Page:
Her dark eyes were ablaze as she picked sticks and dried leaves from her glittering hair. “What the hell, Shoman? At least tell me where you are going if you want to be alone.”
“I was with—” I closed my mouth as I waved my hand toward the nameless girl, but the ground where she once stood was empty. Nothing. No marks or anything signifying her leave. She was gone.
No shade had ever been able to stay off my radar, yet I hadn’t felt her leave. It was as if she had never been there.
“With who?” Camille asked, trudging up to me.
“Shh.” I held up my hand and threw my senses out.
Camille tensed, and her black eyes darted around. “What are you looking for?”
“Be quiet,” I said, spinning in tight circles. My senses were useless. Nothing was there. Not even a bat or a plane. I was being blocked.
I grabbed my guard’s boney shoulders. “Camille, who else was out here tonight?”
“No one. Everyone is at the Naming,” she said, rolling her eyes. “If you haven’t forgotten, you’re supposed to be there.”
“I don’t care,” I said, ignoring the ceremony of the last harvest. It was hard to forget. A thick layer of frost coated the dying grass, and I knew that the first layer had fallen yesterday morning. The Naming always followed. As the first descendant, the Dark expected my attendance, so I abided. My father hadn’t shown up in years, and I was beginning to forget the point.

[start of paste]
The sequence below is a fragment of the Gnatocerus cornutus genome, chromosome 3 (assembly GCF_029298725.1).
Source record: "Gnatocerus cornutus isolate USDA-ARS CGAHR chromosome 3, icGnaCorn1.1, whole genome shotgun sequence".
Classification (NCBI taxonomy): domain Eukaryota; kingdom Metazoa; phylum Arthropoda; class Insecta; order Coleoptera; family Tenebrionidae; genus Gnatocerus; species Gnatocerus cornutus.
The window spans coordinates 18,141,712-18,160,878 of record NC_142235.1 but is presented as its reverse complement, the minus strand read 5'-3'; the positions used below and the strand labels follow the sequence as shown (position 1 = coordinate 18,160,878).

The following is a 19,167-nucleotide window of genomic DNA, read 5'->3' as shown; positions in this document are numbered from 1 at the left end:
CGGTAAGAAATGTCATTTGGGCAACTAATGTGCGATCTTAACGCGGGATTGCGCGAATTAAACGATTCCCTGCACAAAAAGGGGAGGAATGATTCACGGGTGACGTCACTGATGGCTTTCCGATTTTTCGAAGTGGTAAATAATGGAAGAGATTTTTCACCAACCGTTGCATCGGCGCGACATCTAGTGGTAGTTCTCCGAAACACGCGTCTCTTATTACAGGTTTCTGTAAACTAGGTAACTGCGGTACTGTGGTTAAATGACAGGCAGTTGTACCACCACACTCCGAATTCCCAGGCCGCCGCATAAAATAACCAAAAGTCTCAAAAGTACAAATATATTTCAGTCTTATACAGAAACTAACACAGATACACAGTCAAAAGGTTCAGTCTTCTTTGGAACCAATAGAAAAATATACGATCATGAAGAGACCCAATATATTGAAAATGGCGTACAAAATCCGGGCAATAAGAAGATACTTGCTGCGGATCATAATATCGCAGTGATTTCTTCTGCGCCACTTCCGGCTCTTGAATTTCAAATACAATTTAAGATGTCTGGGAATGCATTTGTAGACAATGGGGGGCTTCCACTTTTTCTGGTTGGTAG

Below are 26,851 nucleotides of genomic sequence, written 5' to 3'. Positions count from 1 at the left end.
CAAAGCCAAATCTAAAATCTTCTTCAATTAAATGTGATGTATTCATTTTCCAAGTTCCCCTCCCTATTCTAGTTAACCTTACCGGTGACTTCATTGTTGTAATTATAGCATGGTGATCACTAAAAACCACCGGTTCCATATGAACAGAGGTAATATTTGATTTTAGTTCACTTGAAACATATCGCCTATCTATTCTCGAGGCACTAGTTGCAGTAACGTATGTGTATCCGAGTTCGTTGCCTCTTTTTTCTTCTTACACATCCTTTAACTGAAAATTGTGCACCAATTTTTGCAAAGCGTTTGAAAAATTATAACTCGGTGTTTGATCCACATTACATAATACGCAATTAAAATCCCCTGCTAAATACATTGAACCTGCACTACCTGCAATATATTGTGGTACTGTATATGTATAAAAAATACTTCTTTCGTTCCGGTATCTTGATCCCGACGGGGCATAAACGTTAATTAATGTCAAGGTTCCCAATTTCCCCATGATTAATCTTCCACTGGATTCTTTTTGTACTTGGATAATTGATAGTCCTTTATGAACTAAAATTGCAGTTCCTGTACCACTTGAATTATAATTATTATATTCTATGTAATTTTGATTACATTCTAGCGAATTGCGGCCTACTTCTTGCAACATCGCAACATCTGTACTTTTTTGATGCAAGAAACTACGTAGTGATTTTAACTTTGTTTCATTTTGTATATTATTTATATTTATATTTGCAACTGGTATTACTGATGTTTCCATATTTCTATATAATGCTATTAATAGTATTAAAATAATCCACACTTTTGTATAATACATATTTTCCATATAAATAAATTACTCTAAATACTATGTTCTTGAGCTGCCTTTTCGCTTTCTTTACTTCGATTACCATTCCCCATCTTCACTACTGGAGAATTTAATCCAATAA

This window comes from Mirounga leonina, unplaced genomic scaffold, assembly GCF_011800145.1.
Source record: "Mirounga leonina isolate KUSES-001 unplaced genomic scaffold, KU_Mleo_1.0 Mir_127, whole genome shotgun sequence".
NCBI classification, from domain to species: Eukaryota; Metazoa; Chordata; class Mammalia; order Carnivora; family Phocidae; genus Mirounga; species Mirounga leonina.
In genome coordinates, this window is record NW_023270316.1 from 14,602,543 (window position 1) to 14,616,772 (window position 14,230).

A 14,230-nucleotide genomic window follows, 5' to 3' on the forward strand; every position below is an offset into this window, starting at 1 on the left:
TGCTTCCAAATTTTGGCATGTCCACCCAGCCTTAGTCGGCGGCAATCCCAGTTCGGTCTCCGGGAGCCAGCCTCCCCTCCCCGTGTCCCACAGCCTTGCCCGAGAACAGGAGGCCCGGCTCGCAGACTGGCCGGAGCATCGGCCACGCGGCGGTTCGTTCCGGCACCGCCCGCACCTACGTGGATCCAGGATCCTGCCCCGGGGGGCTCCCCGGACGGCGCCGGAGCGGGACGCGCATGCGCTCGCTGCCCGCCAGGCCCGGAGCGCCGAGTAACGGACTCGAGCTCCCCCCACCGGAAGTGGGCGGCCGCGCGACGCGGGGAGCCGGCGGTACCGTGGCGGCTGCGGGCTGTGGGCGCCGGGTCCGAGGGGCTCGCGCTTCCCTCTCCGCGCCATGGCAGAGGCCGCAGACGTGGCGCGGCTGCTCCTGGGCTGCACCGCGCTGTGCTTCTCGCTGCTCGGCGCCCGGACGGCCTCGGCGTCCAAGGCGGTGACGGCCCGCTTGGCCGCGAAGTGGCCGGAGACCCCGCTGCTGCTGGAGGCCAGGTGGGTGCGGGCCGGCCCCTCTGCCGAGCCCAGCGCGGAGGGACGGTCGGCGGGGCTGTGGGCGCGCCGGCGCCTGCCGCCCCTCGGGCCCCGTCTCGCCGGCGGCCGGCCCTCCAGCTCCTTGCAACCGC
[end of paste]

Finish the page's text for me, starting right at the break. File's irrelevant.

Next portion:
Camille touched my arm. “Is something wrong, Shoman?” she asked, her eyes widening. “Was someone here?”
“No,” I lied, patting her palm. “Let’s go,” I said as I dissolved into a shadow.
The elders created the shelter after my mother died. I was five years old when my father bought Hayworth Park and closed it to the public. In six months, it was converted into an underground safe house, and, naturally, the forest protected it. At first, the shelter was made up of two offices, a nursing room, and one training room. Since then, it had grown remarkably, and I couldn’t even guess where it ended.